By: Commentator Staff  | 

State Senator Adriano Espaillat, Local Leaders and YU Denounce Anti-Semitism and Unite in Response to Incident at Local Dunkin Donuts

In response to the anti-semitic conduct earlier this week directed at two Yeshiva University students, New York State Senator Adriano Espaillat convened a press conference this afternoon in front of the Dunkin’ Donuts on the corner of West 185th St and Audubon Ave in order to denounce hate. Senator Espaillat was joined by City Councilman Ydanis Rodriguez, other elected officials, community leaders, YU leaders and local residents in uniting against hate of any kind. Representing YU were Vice President for University and Community Life Rabbi Kenneth Brander, Assistant Dean of Undergraduate Torah Studies and member of Community Board 12 (which represents the neighborhood of Washington Heights) Rabbi Yosef Kalinsky, Director of Security Paul Murtha, Executive Director of Communications Dr. Paul Oestreicher and several students. Representatives from CBS New York, NBC New York, and several other local news outlets were on hand to cover the press conference.

This episode of anti-semitism took place this past Monday inside the Dunkin’ Donuts just off of the Wilf campus when two YU students were approached by another patron in the store and told their “religion is a lie” and to remove their yarmulkes. Though it is unclear exactly when, the perpetrators at one point ordered the students to come outside and fight them, but the YU students refused. The NYPD Hate Crimes Unit is actively investigating this incident. While there have been five attacks or attempted attacks this school year on YU students or the campus which have triggered a “Security Advisory” email, this is the first incident in which the perpetrators expressly displayed anti-semitic language.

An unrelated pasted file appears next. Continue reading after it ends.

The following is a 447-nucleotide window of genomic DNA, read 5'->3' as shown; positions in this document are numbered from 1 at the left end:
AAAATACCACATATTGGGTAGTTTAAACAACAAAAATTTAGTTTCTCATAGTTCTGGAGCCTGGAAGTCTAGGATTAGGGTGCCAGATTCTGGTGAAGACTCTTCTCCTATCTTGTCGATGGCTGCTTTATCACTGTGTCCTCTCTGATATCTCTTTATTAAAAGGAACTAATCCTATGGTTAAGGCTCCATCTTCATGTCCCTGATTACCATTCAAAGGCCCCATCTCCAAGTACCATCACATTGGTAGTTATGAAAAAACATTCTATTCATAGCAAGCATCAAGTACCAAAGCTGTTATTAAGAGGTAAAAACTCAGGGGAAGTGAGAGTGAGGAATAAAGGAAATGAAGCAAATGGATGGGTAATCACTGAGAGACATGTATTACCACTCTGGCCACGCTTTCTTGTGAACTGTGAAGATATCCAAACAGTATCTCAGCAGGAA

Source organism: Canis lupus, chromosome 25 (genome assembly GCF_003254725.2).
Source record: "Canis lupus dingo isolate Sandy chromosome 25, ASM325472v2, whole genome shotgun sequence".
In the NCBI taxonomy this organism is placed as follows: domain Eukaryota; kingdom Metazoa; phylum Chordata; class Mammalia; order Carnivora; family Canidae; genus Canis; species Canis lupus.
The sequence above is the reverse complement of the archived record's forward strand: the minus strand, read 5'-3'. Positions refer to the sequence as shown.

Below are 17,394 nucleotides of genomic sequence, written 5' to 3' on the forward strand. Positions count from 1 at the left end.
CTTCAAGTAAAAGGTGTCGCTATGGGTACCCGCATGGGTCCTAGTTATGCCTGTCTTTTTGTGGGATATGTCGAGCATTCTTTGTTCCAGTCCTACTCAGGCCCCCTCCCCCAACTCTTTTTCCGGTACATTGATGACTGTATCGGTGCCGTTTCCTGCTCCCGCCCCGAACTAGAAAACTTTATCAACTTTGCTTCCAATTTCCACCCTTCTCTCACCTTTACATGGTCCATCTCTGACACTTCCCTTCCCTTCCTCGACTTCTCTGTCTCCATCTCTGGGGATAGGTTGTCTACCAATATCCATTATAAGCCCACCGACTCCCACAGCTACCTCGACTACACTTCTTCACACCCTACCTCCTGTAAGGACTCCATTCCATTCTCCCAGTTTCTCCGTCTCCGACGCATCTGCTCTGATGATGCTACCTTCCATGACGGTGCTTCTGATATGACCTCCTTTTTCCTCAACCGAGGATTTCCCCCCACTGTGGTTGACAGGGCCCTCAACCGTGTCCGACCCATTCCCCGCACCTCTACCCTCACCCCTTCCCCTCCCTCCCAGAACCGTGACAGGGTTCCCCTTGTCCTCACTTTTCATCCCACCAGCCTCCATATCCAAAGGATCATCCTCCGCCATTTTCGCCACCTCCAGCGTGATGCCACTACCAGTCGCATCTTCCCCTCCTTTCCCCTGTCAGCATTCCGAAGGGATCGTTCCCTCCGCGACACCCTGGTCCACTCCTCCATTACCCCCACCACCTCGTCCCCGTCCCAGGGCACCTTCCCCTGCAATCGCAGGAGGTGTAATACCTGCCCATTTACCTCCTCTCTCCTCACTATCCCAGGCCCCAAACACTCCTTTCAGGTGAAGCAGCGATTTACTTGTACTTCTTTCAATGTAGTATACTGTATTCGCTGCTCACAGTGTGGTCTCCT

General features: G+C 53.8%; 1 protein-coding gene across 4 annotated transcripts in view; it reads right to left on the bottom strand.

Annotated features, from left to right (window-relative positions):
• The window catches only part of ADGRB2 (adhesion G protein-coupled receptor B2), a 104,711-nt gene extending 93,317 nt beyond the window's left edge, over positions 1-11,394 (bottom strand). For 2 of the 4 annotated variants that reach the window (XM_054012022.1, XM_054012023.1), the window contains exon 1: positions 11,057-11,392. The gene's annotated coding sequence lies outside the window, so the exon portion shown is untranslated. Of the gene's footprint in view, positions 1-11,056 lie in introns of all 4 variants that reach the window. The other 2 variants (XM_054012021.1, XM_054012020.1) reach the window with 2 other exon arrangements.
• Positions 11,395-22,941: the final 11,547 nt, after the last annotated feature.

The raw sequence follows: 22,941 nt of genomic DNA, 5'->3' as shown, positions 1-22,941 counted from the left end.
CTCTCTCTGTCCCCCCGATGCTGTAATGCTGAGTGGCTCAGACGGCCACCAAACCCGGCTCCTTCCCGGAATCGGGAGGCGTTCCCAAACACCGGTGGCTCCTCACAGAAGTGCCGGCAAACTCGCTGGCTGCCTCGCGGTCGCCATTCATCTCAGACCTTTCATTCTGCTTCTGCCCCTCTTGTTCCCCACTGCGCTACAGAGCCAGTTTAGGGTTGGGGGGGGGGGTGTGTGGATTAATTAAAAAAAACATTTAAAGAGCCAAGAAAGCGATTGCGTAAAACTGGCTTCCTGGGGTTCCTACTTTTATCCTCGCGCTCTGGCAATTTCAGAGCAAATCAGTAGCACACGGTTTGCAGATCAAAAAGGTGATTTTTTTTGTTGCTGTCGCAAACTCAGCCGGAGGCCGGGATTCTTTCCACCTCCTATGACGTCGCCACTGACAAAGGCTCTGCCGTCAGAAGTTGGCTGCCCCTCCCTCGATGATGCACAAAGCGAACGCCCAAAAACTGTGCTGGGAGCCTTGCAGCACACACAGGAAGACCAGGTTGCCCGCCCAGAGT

At the press conference, Senator Espaillat emphatically declared, “Our city and this neighborhood prides itself on our diversity and we will not tolerate anyone being discriminated or threatened for any reason.” Councilman Rodriguez vowed to “support the (NYPD’s) efforts to bring the perpetrator to justice however I can.” Echoing the councilman’s sentiment for swift action, Herman D. Farrell, Assembly Member of District 71 (which includes the Washington Heights neighborhood) added, “We must always respond immediately to this kind of unacceptable behavior, because if we don’t, it will never be stopped.” Rabbi Kalinsky thanked all those who came out to offer their support. “We deeply value our community relationships and are grateful for the show of support by our neighbors and community leaders,” Kalinsky said.

Espaillat and Rodriguez, both of Dominican descent, did not limit the gathering to an appeal against anti-semitism but also included a greater call for acceptance of diversity in our Washington Heights neighborhood, which features a considerable Dominican and Jewish population. “This is no different than someone going up to your grandmother and ripping the rosary off her neck or stripping the bible away from a Pentecostal preacher,” Espaillat said. Seeking to put the incident in perspective, the senator continued that, “Asking two students to take off their yarmulkes is an assault on what we all believe in: religious freedom.” Rodriguez, for his part, hoped that what happened here would send a message to our national leaders not to propagate messages of hatred.    

The handful of YU students in attendance had mixed reactions. Third year Sy Syms student Etan Neiman believes, “While the press conference is a nice first step, I will be more at peace once the perpetrators are brought to justice and tangible actions have been taken to keep our community safe from both hate and violence of any type.”

In the meantime, YU has recently been in the process of revamping its security procedures, requiring ID at entrances to all buildings and strategically deploying security personnel. With this immediate response to, and unified stance against, hate, political leaders, YU and members of all the groups that call Washington Heights their home demonstrated that intolerance will not be tolerated in this community.